Wednesday, February 28, 2018

`A Pudency So Rosy'

I’m reading Cymbeline again, a play I neglected when young, as I did most of the late works except for The Tempest. All thirty-five lines in Act II, Scene 5 are spoken by Posthumus Leonatus, who is in Rome, staying in the house of Philario. He speaks of Imogen. These lines contain the word that stopped me:

“O! vengeance, vengeance;
Me of my lawful pleasure she restrain’d 
And pray’d me oft forbearance; did it with         
A pudency so rosy the sweet view on ’t   
Might well have warm’d old Saturn; that I thought her
As chaste as unsunn’d snow. O! all the devils!”

Pudency? Its echoes are unlikely, given the context: prudency, pudendum, pudendal, impudence. The OED cites Shakespeare’s as the first usage, and defines it as “modesty, bashfulness, or reticence; embarrassment.” George Meredith’s use in The Egoist may allude to Posthumus’ speech: “Though they are often . . . wantonly desperate in their acts, their tongues are curbed by rosy pudency.” Where had I read this word before? And why had I remembered enough to hear a whisper but not remember where? That’s what makes the internet a useful supplement to the dictionary. In thirty seconds I had my answer: Section X of Geoffrey Hill’s The Triumph of Love (1998), the volume that has come to seem like his best (difficult to say with certainty with a poet so prolific in his final twenty years):

“Last things first; the slow haul to forgive them:
Chamberlain's compliant vanity, his pawn ticket saved
from the antepenultimate ultimatum; their strict
pudency, but not to national honour; callous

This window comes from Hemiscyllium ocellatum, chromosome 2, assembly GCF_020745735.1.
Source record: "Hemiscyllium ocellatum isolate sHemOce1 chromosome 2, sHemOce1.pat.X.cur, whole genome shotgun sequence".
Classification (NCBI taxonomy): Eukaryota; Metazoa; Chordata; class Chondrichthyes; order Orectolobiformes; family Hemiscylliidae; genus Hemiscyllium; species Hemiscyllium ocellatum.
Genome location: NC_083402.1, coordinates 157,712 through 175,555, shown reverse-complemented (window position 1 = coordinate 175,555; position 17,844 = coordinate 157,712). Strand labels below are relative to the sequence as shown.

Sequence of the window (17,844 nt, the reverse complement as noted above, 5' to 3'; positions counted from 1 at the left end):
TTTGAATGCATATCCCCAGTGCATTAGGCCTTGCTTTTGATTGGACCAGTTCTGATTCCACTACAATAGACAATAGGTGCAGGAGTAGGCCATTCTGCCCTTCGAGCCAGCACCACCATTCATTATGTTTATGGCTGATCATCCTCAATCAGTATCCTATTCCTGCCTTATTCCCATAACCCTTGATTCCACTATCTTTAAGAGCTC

discretion; their inwardness with things of the world;
their hearing as a profound music
the hollow lion-roar of slammed vaults;
the decent burials at the eleventh hour:
their Authorized Version - it has seen better days -
`nation shall not lift up sword against nation’
or `nation shall rise up against’ (a later
much-revised draft of the treaty). In either case
a telling figure out of rhetoric,
epanalepsis, the same word first and last.”

Chamberlain is Hill’s model of the fecklessly appeasing politician. The Munich betrayal of Czechoslovakia happened when Hill was six years old. As usual, his preoccupation is theological. The section begins with “Last things first” and concludes with “the same word first and last” – the rhetorical device known as epanalepsis: “a figure by which the same word or clause is repeated after intervening matter.”

1 comment:

Foose said...

Related (maybe synonymous) is pudicity, used to describe Anne Boleyn by the ambassadors sent by Wolsey to entreat the Pope for an annulment of Henry VIII's first marriage:

"... the purity of her life, her constant virginity, her maidenly and womanly pudicity, her soberness, chasteness, meekness, humility, wisdom ..."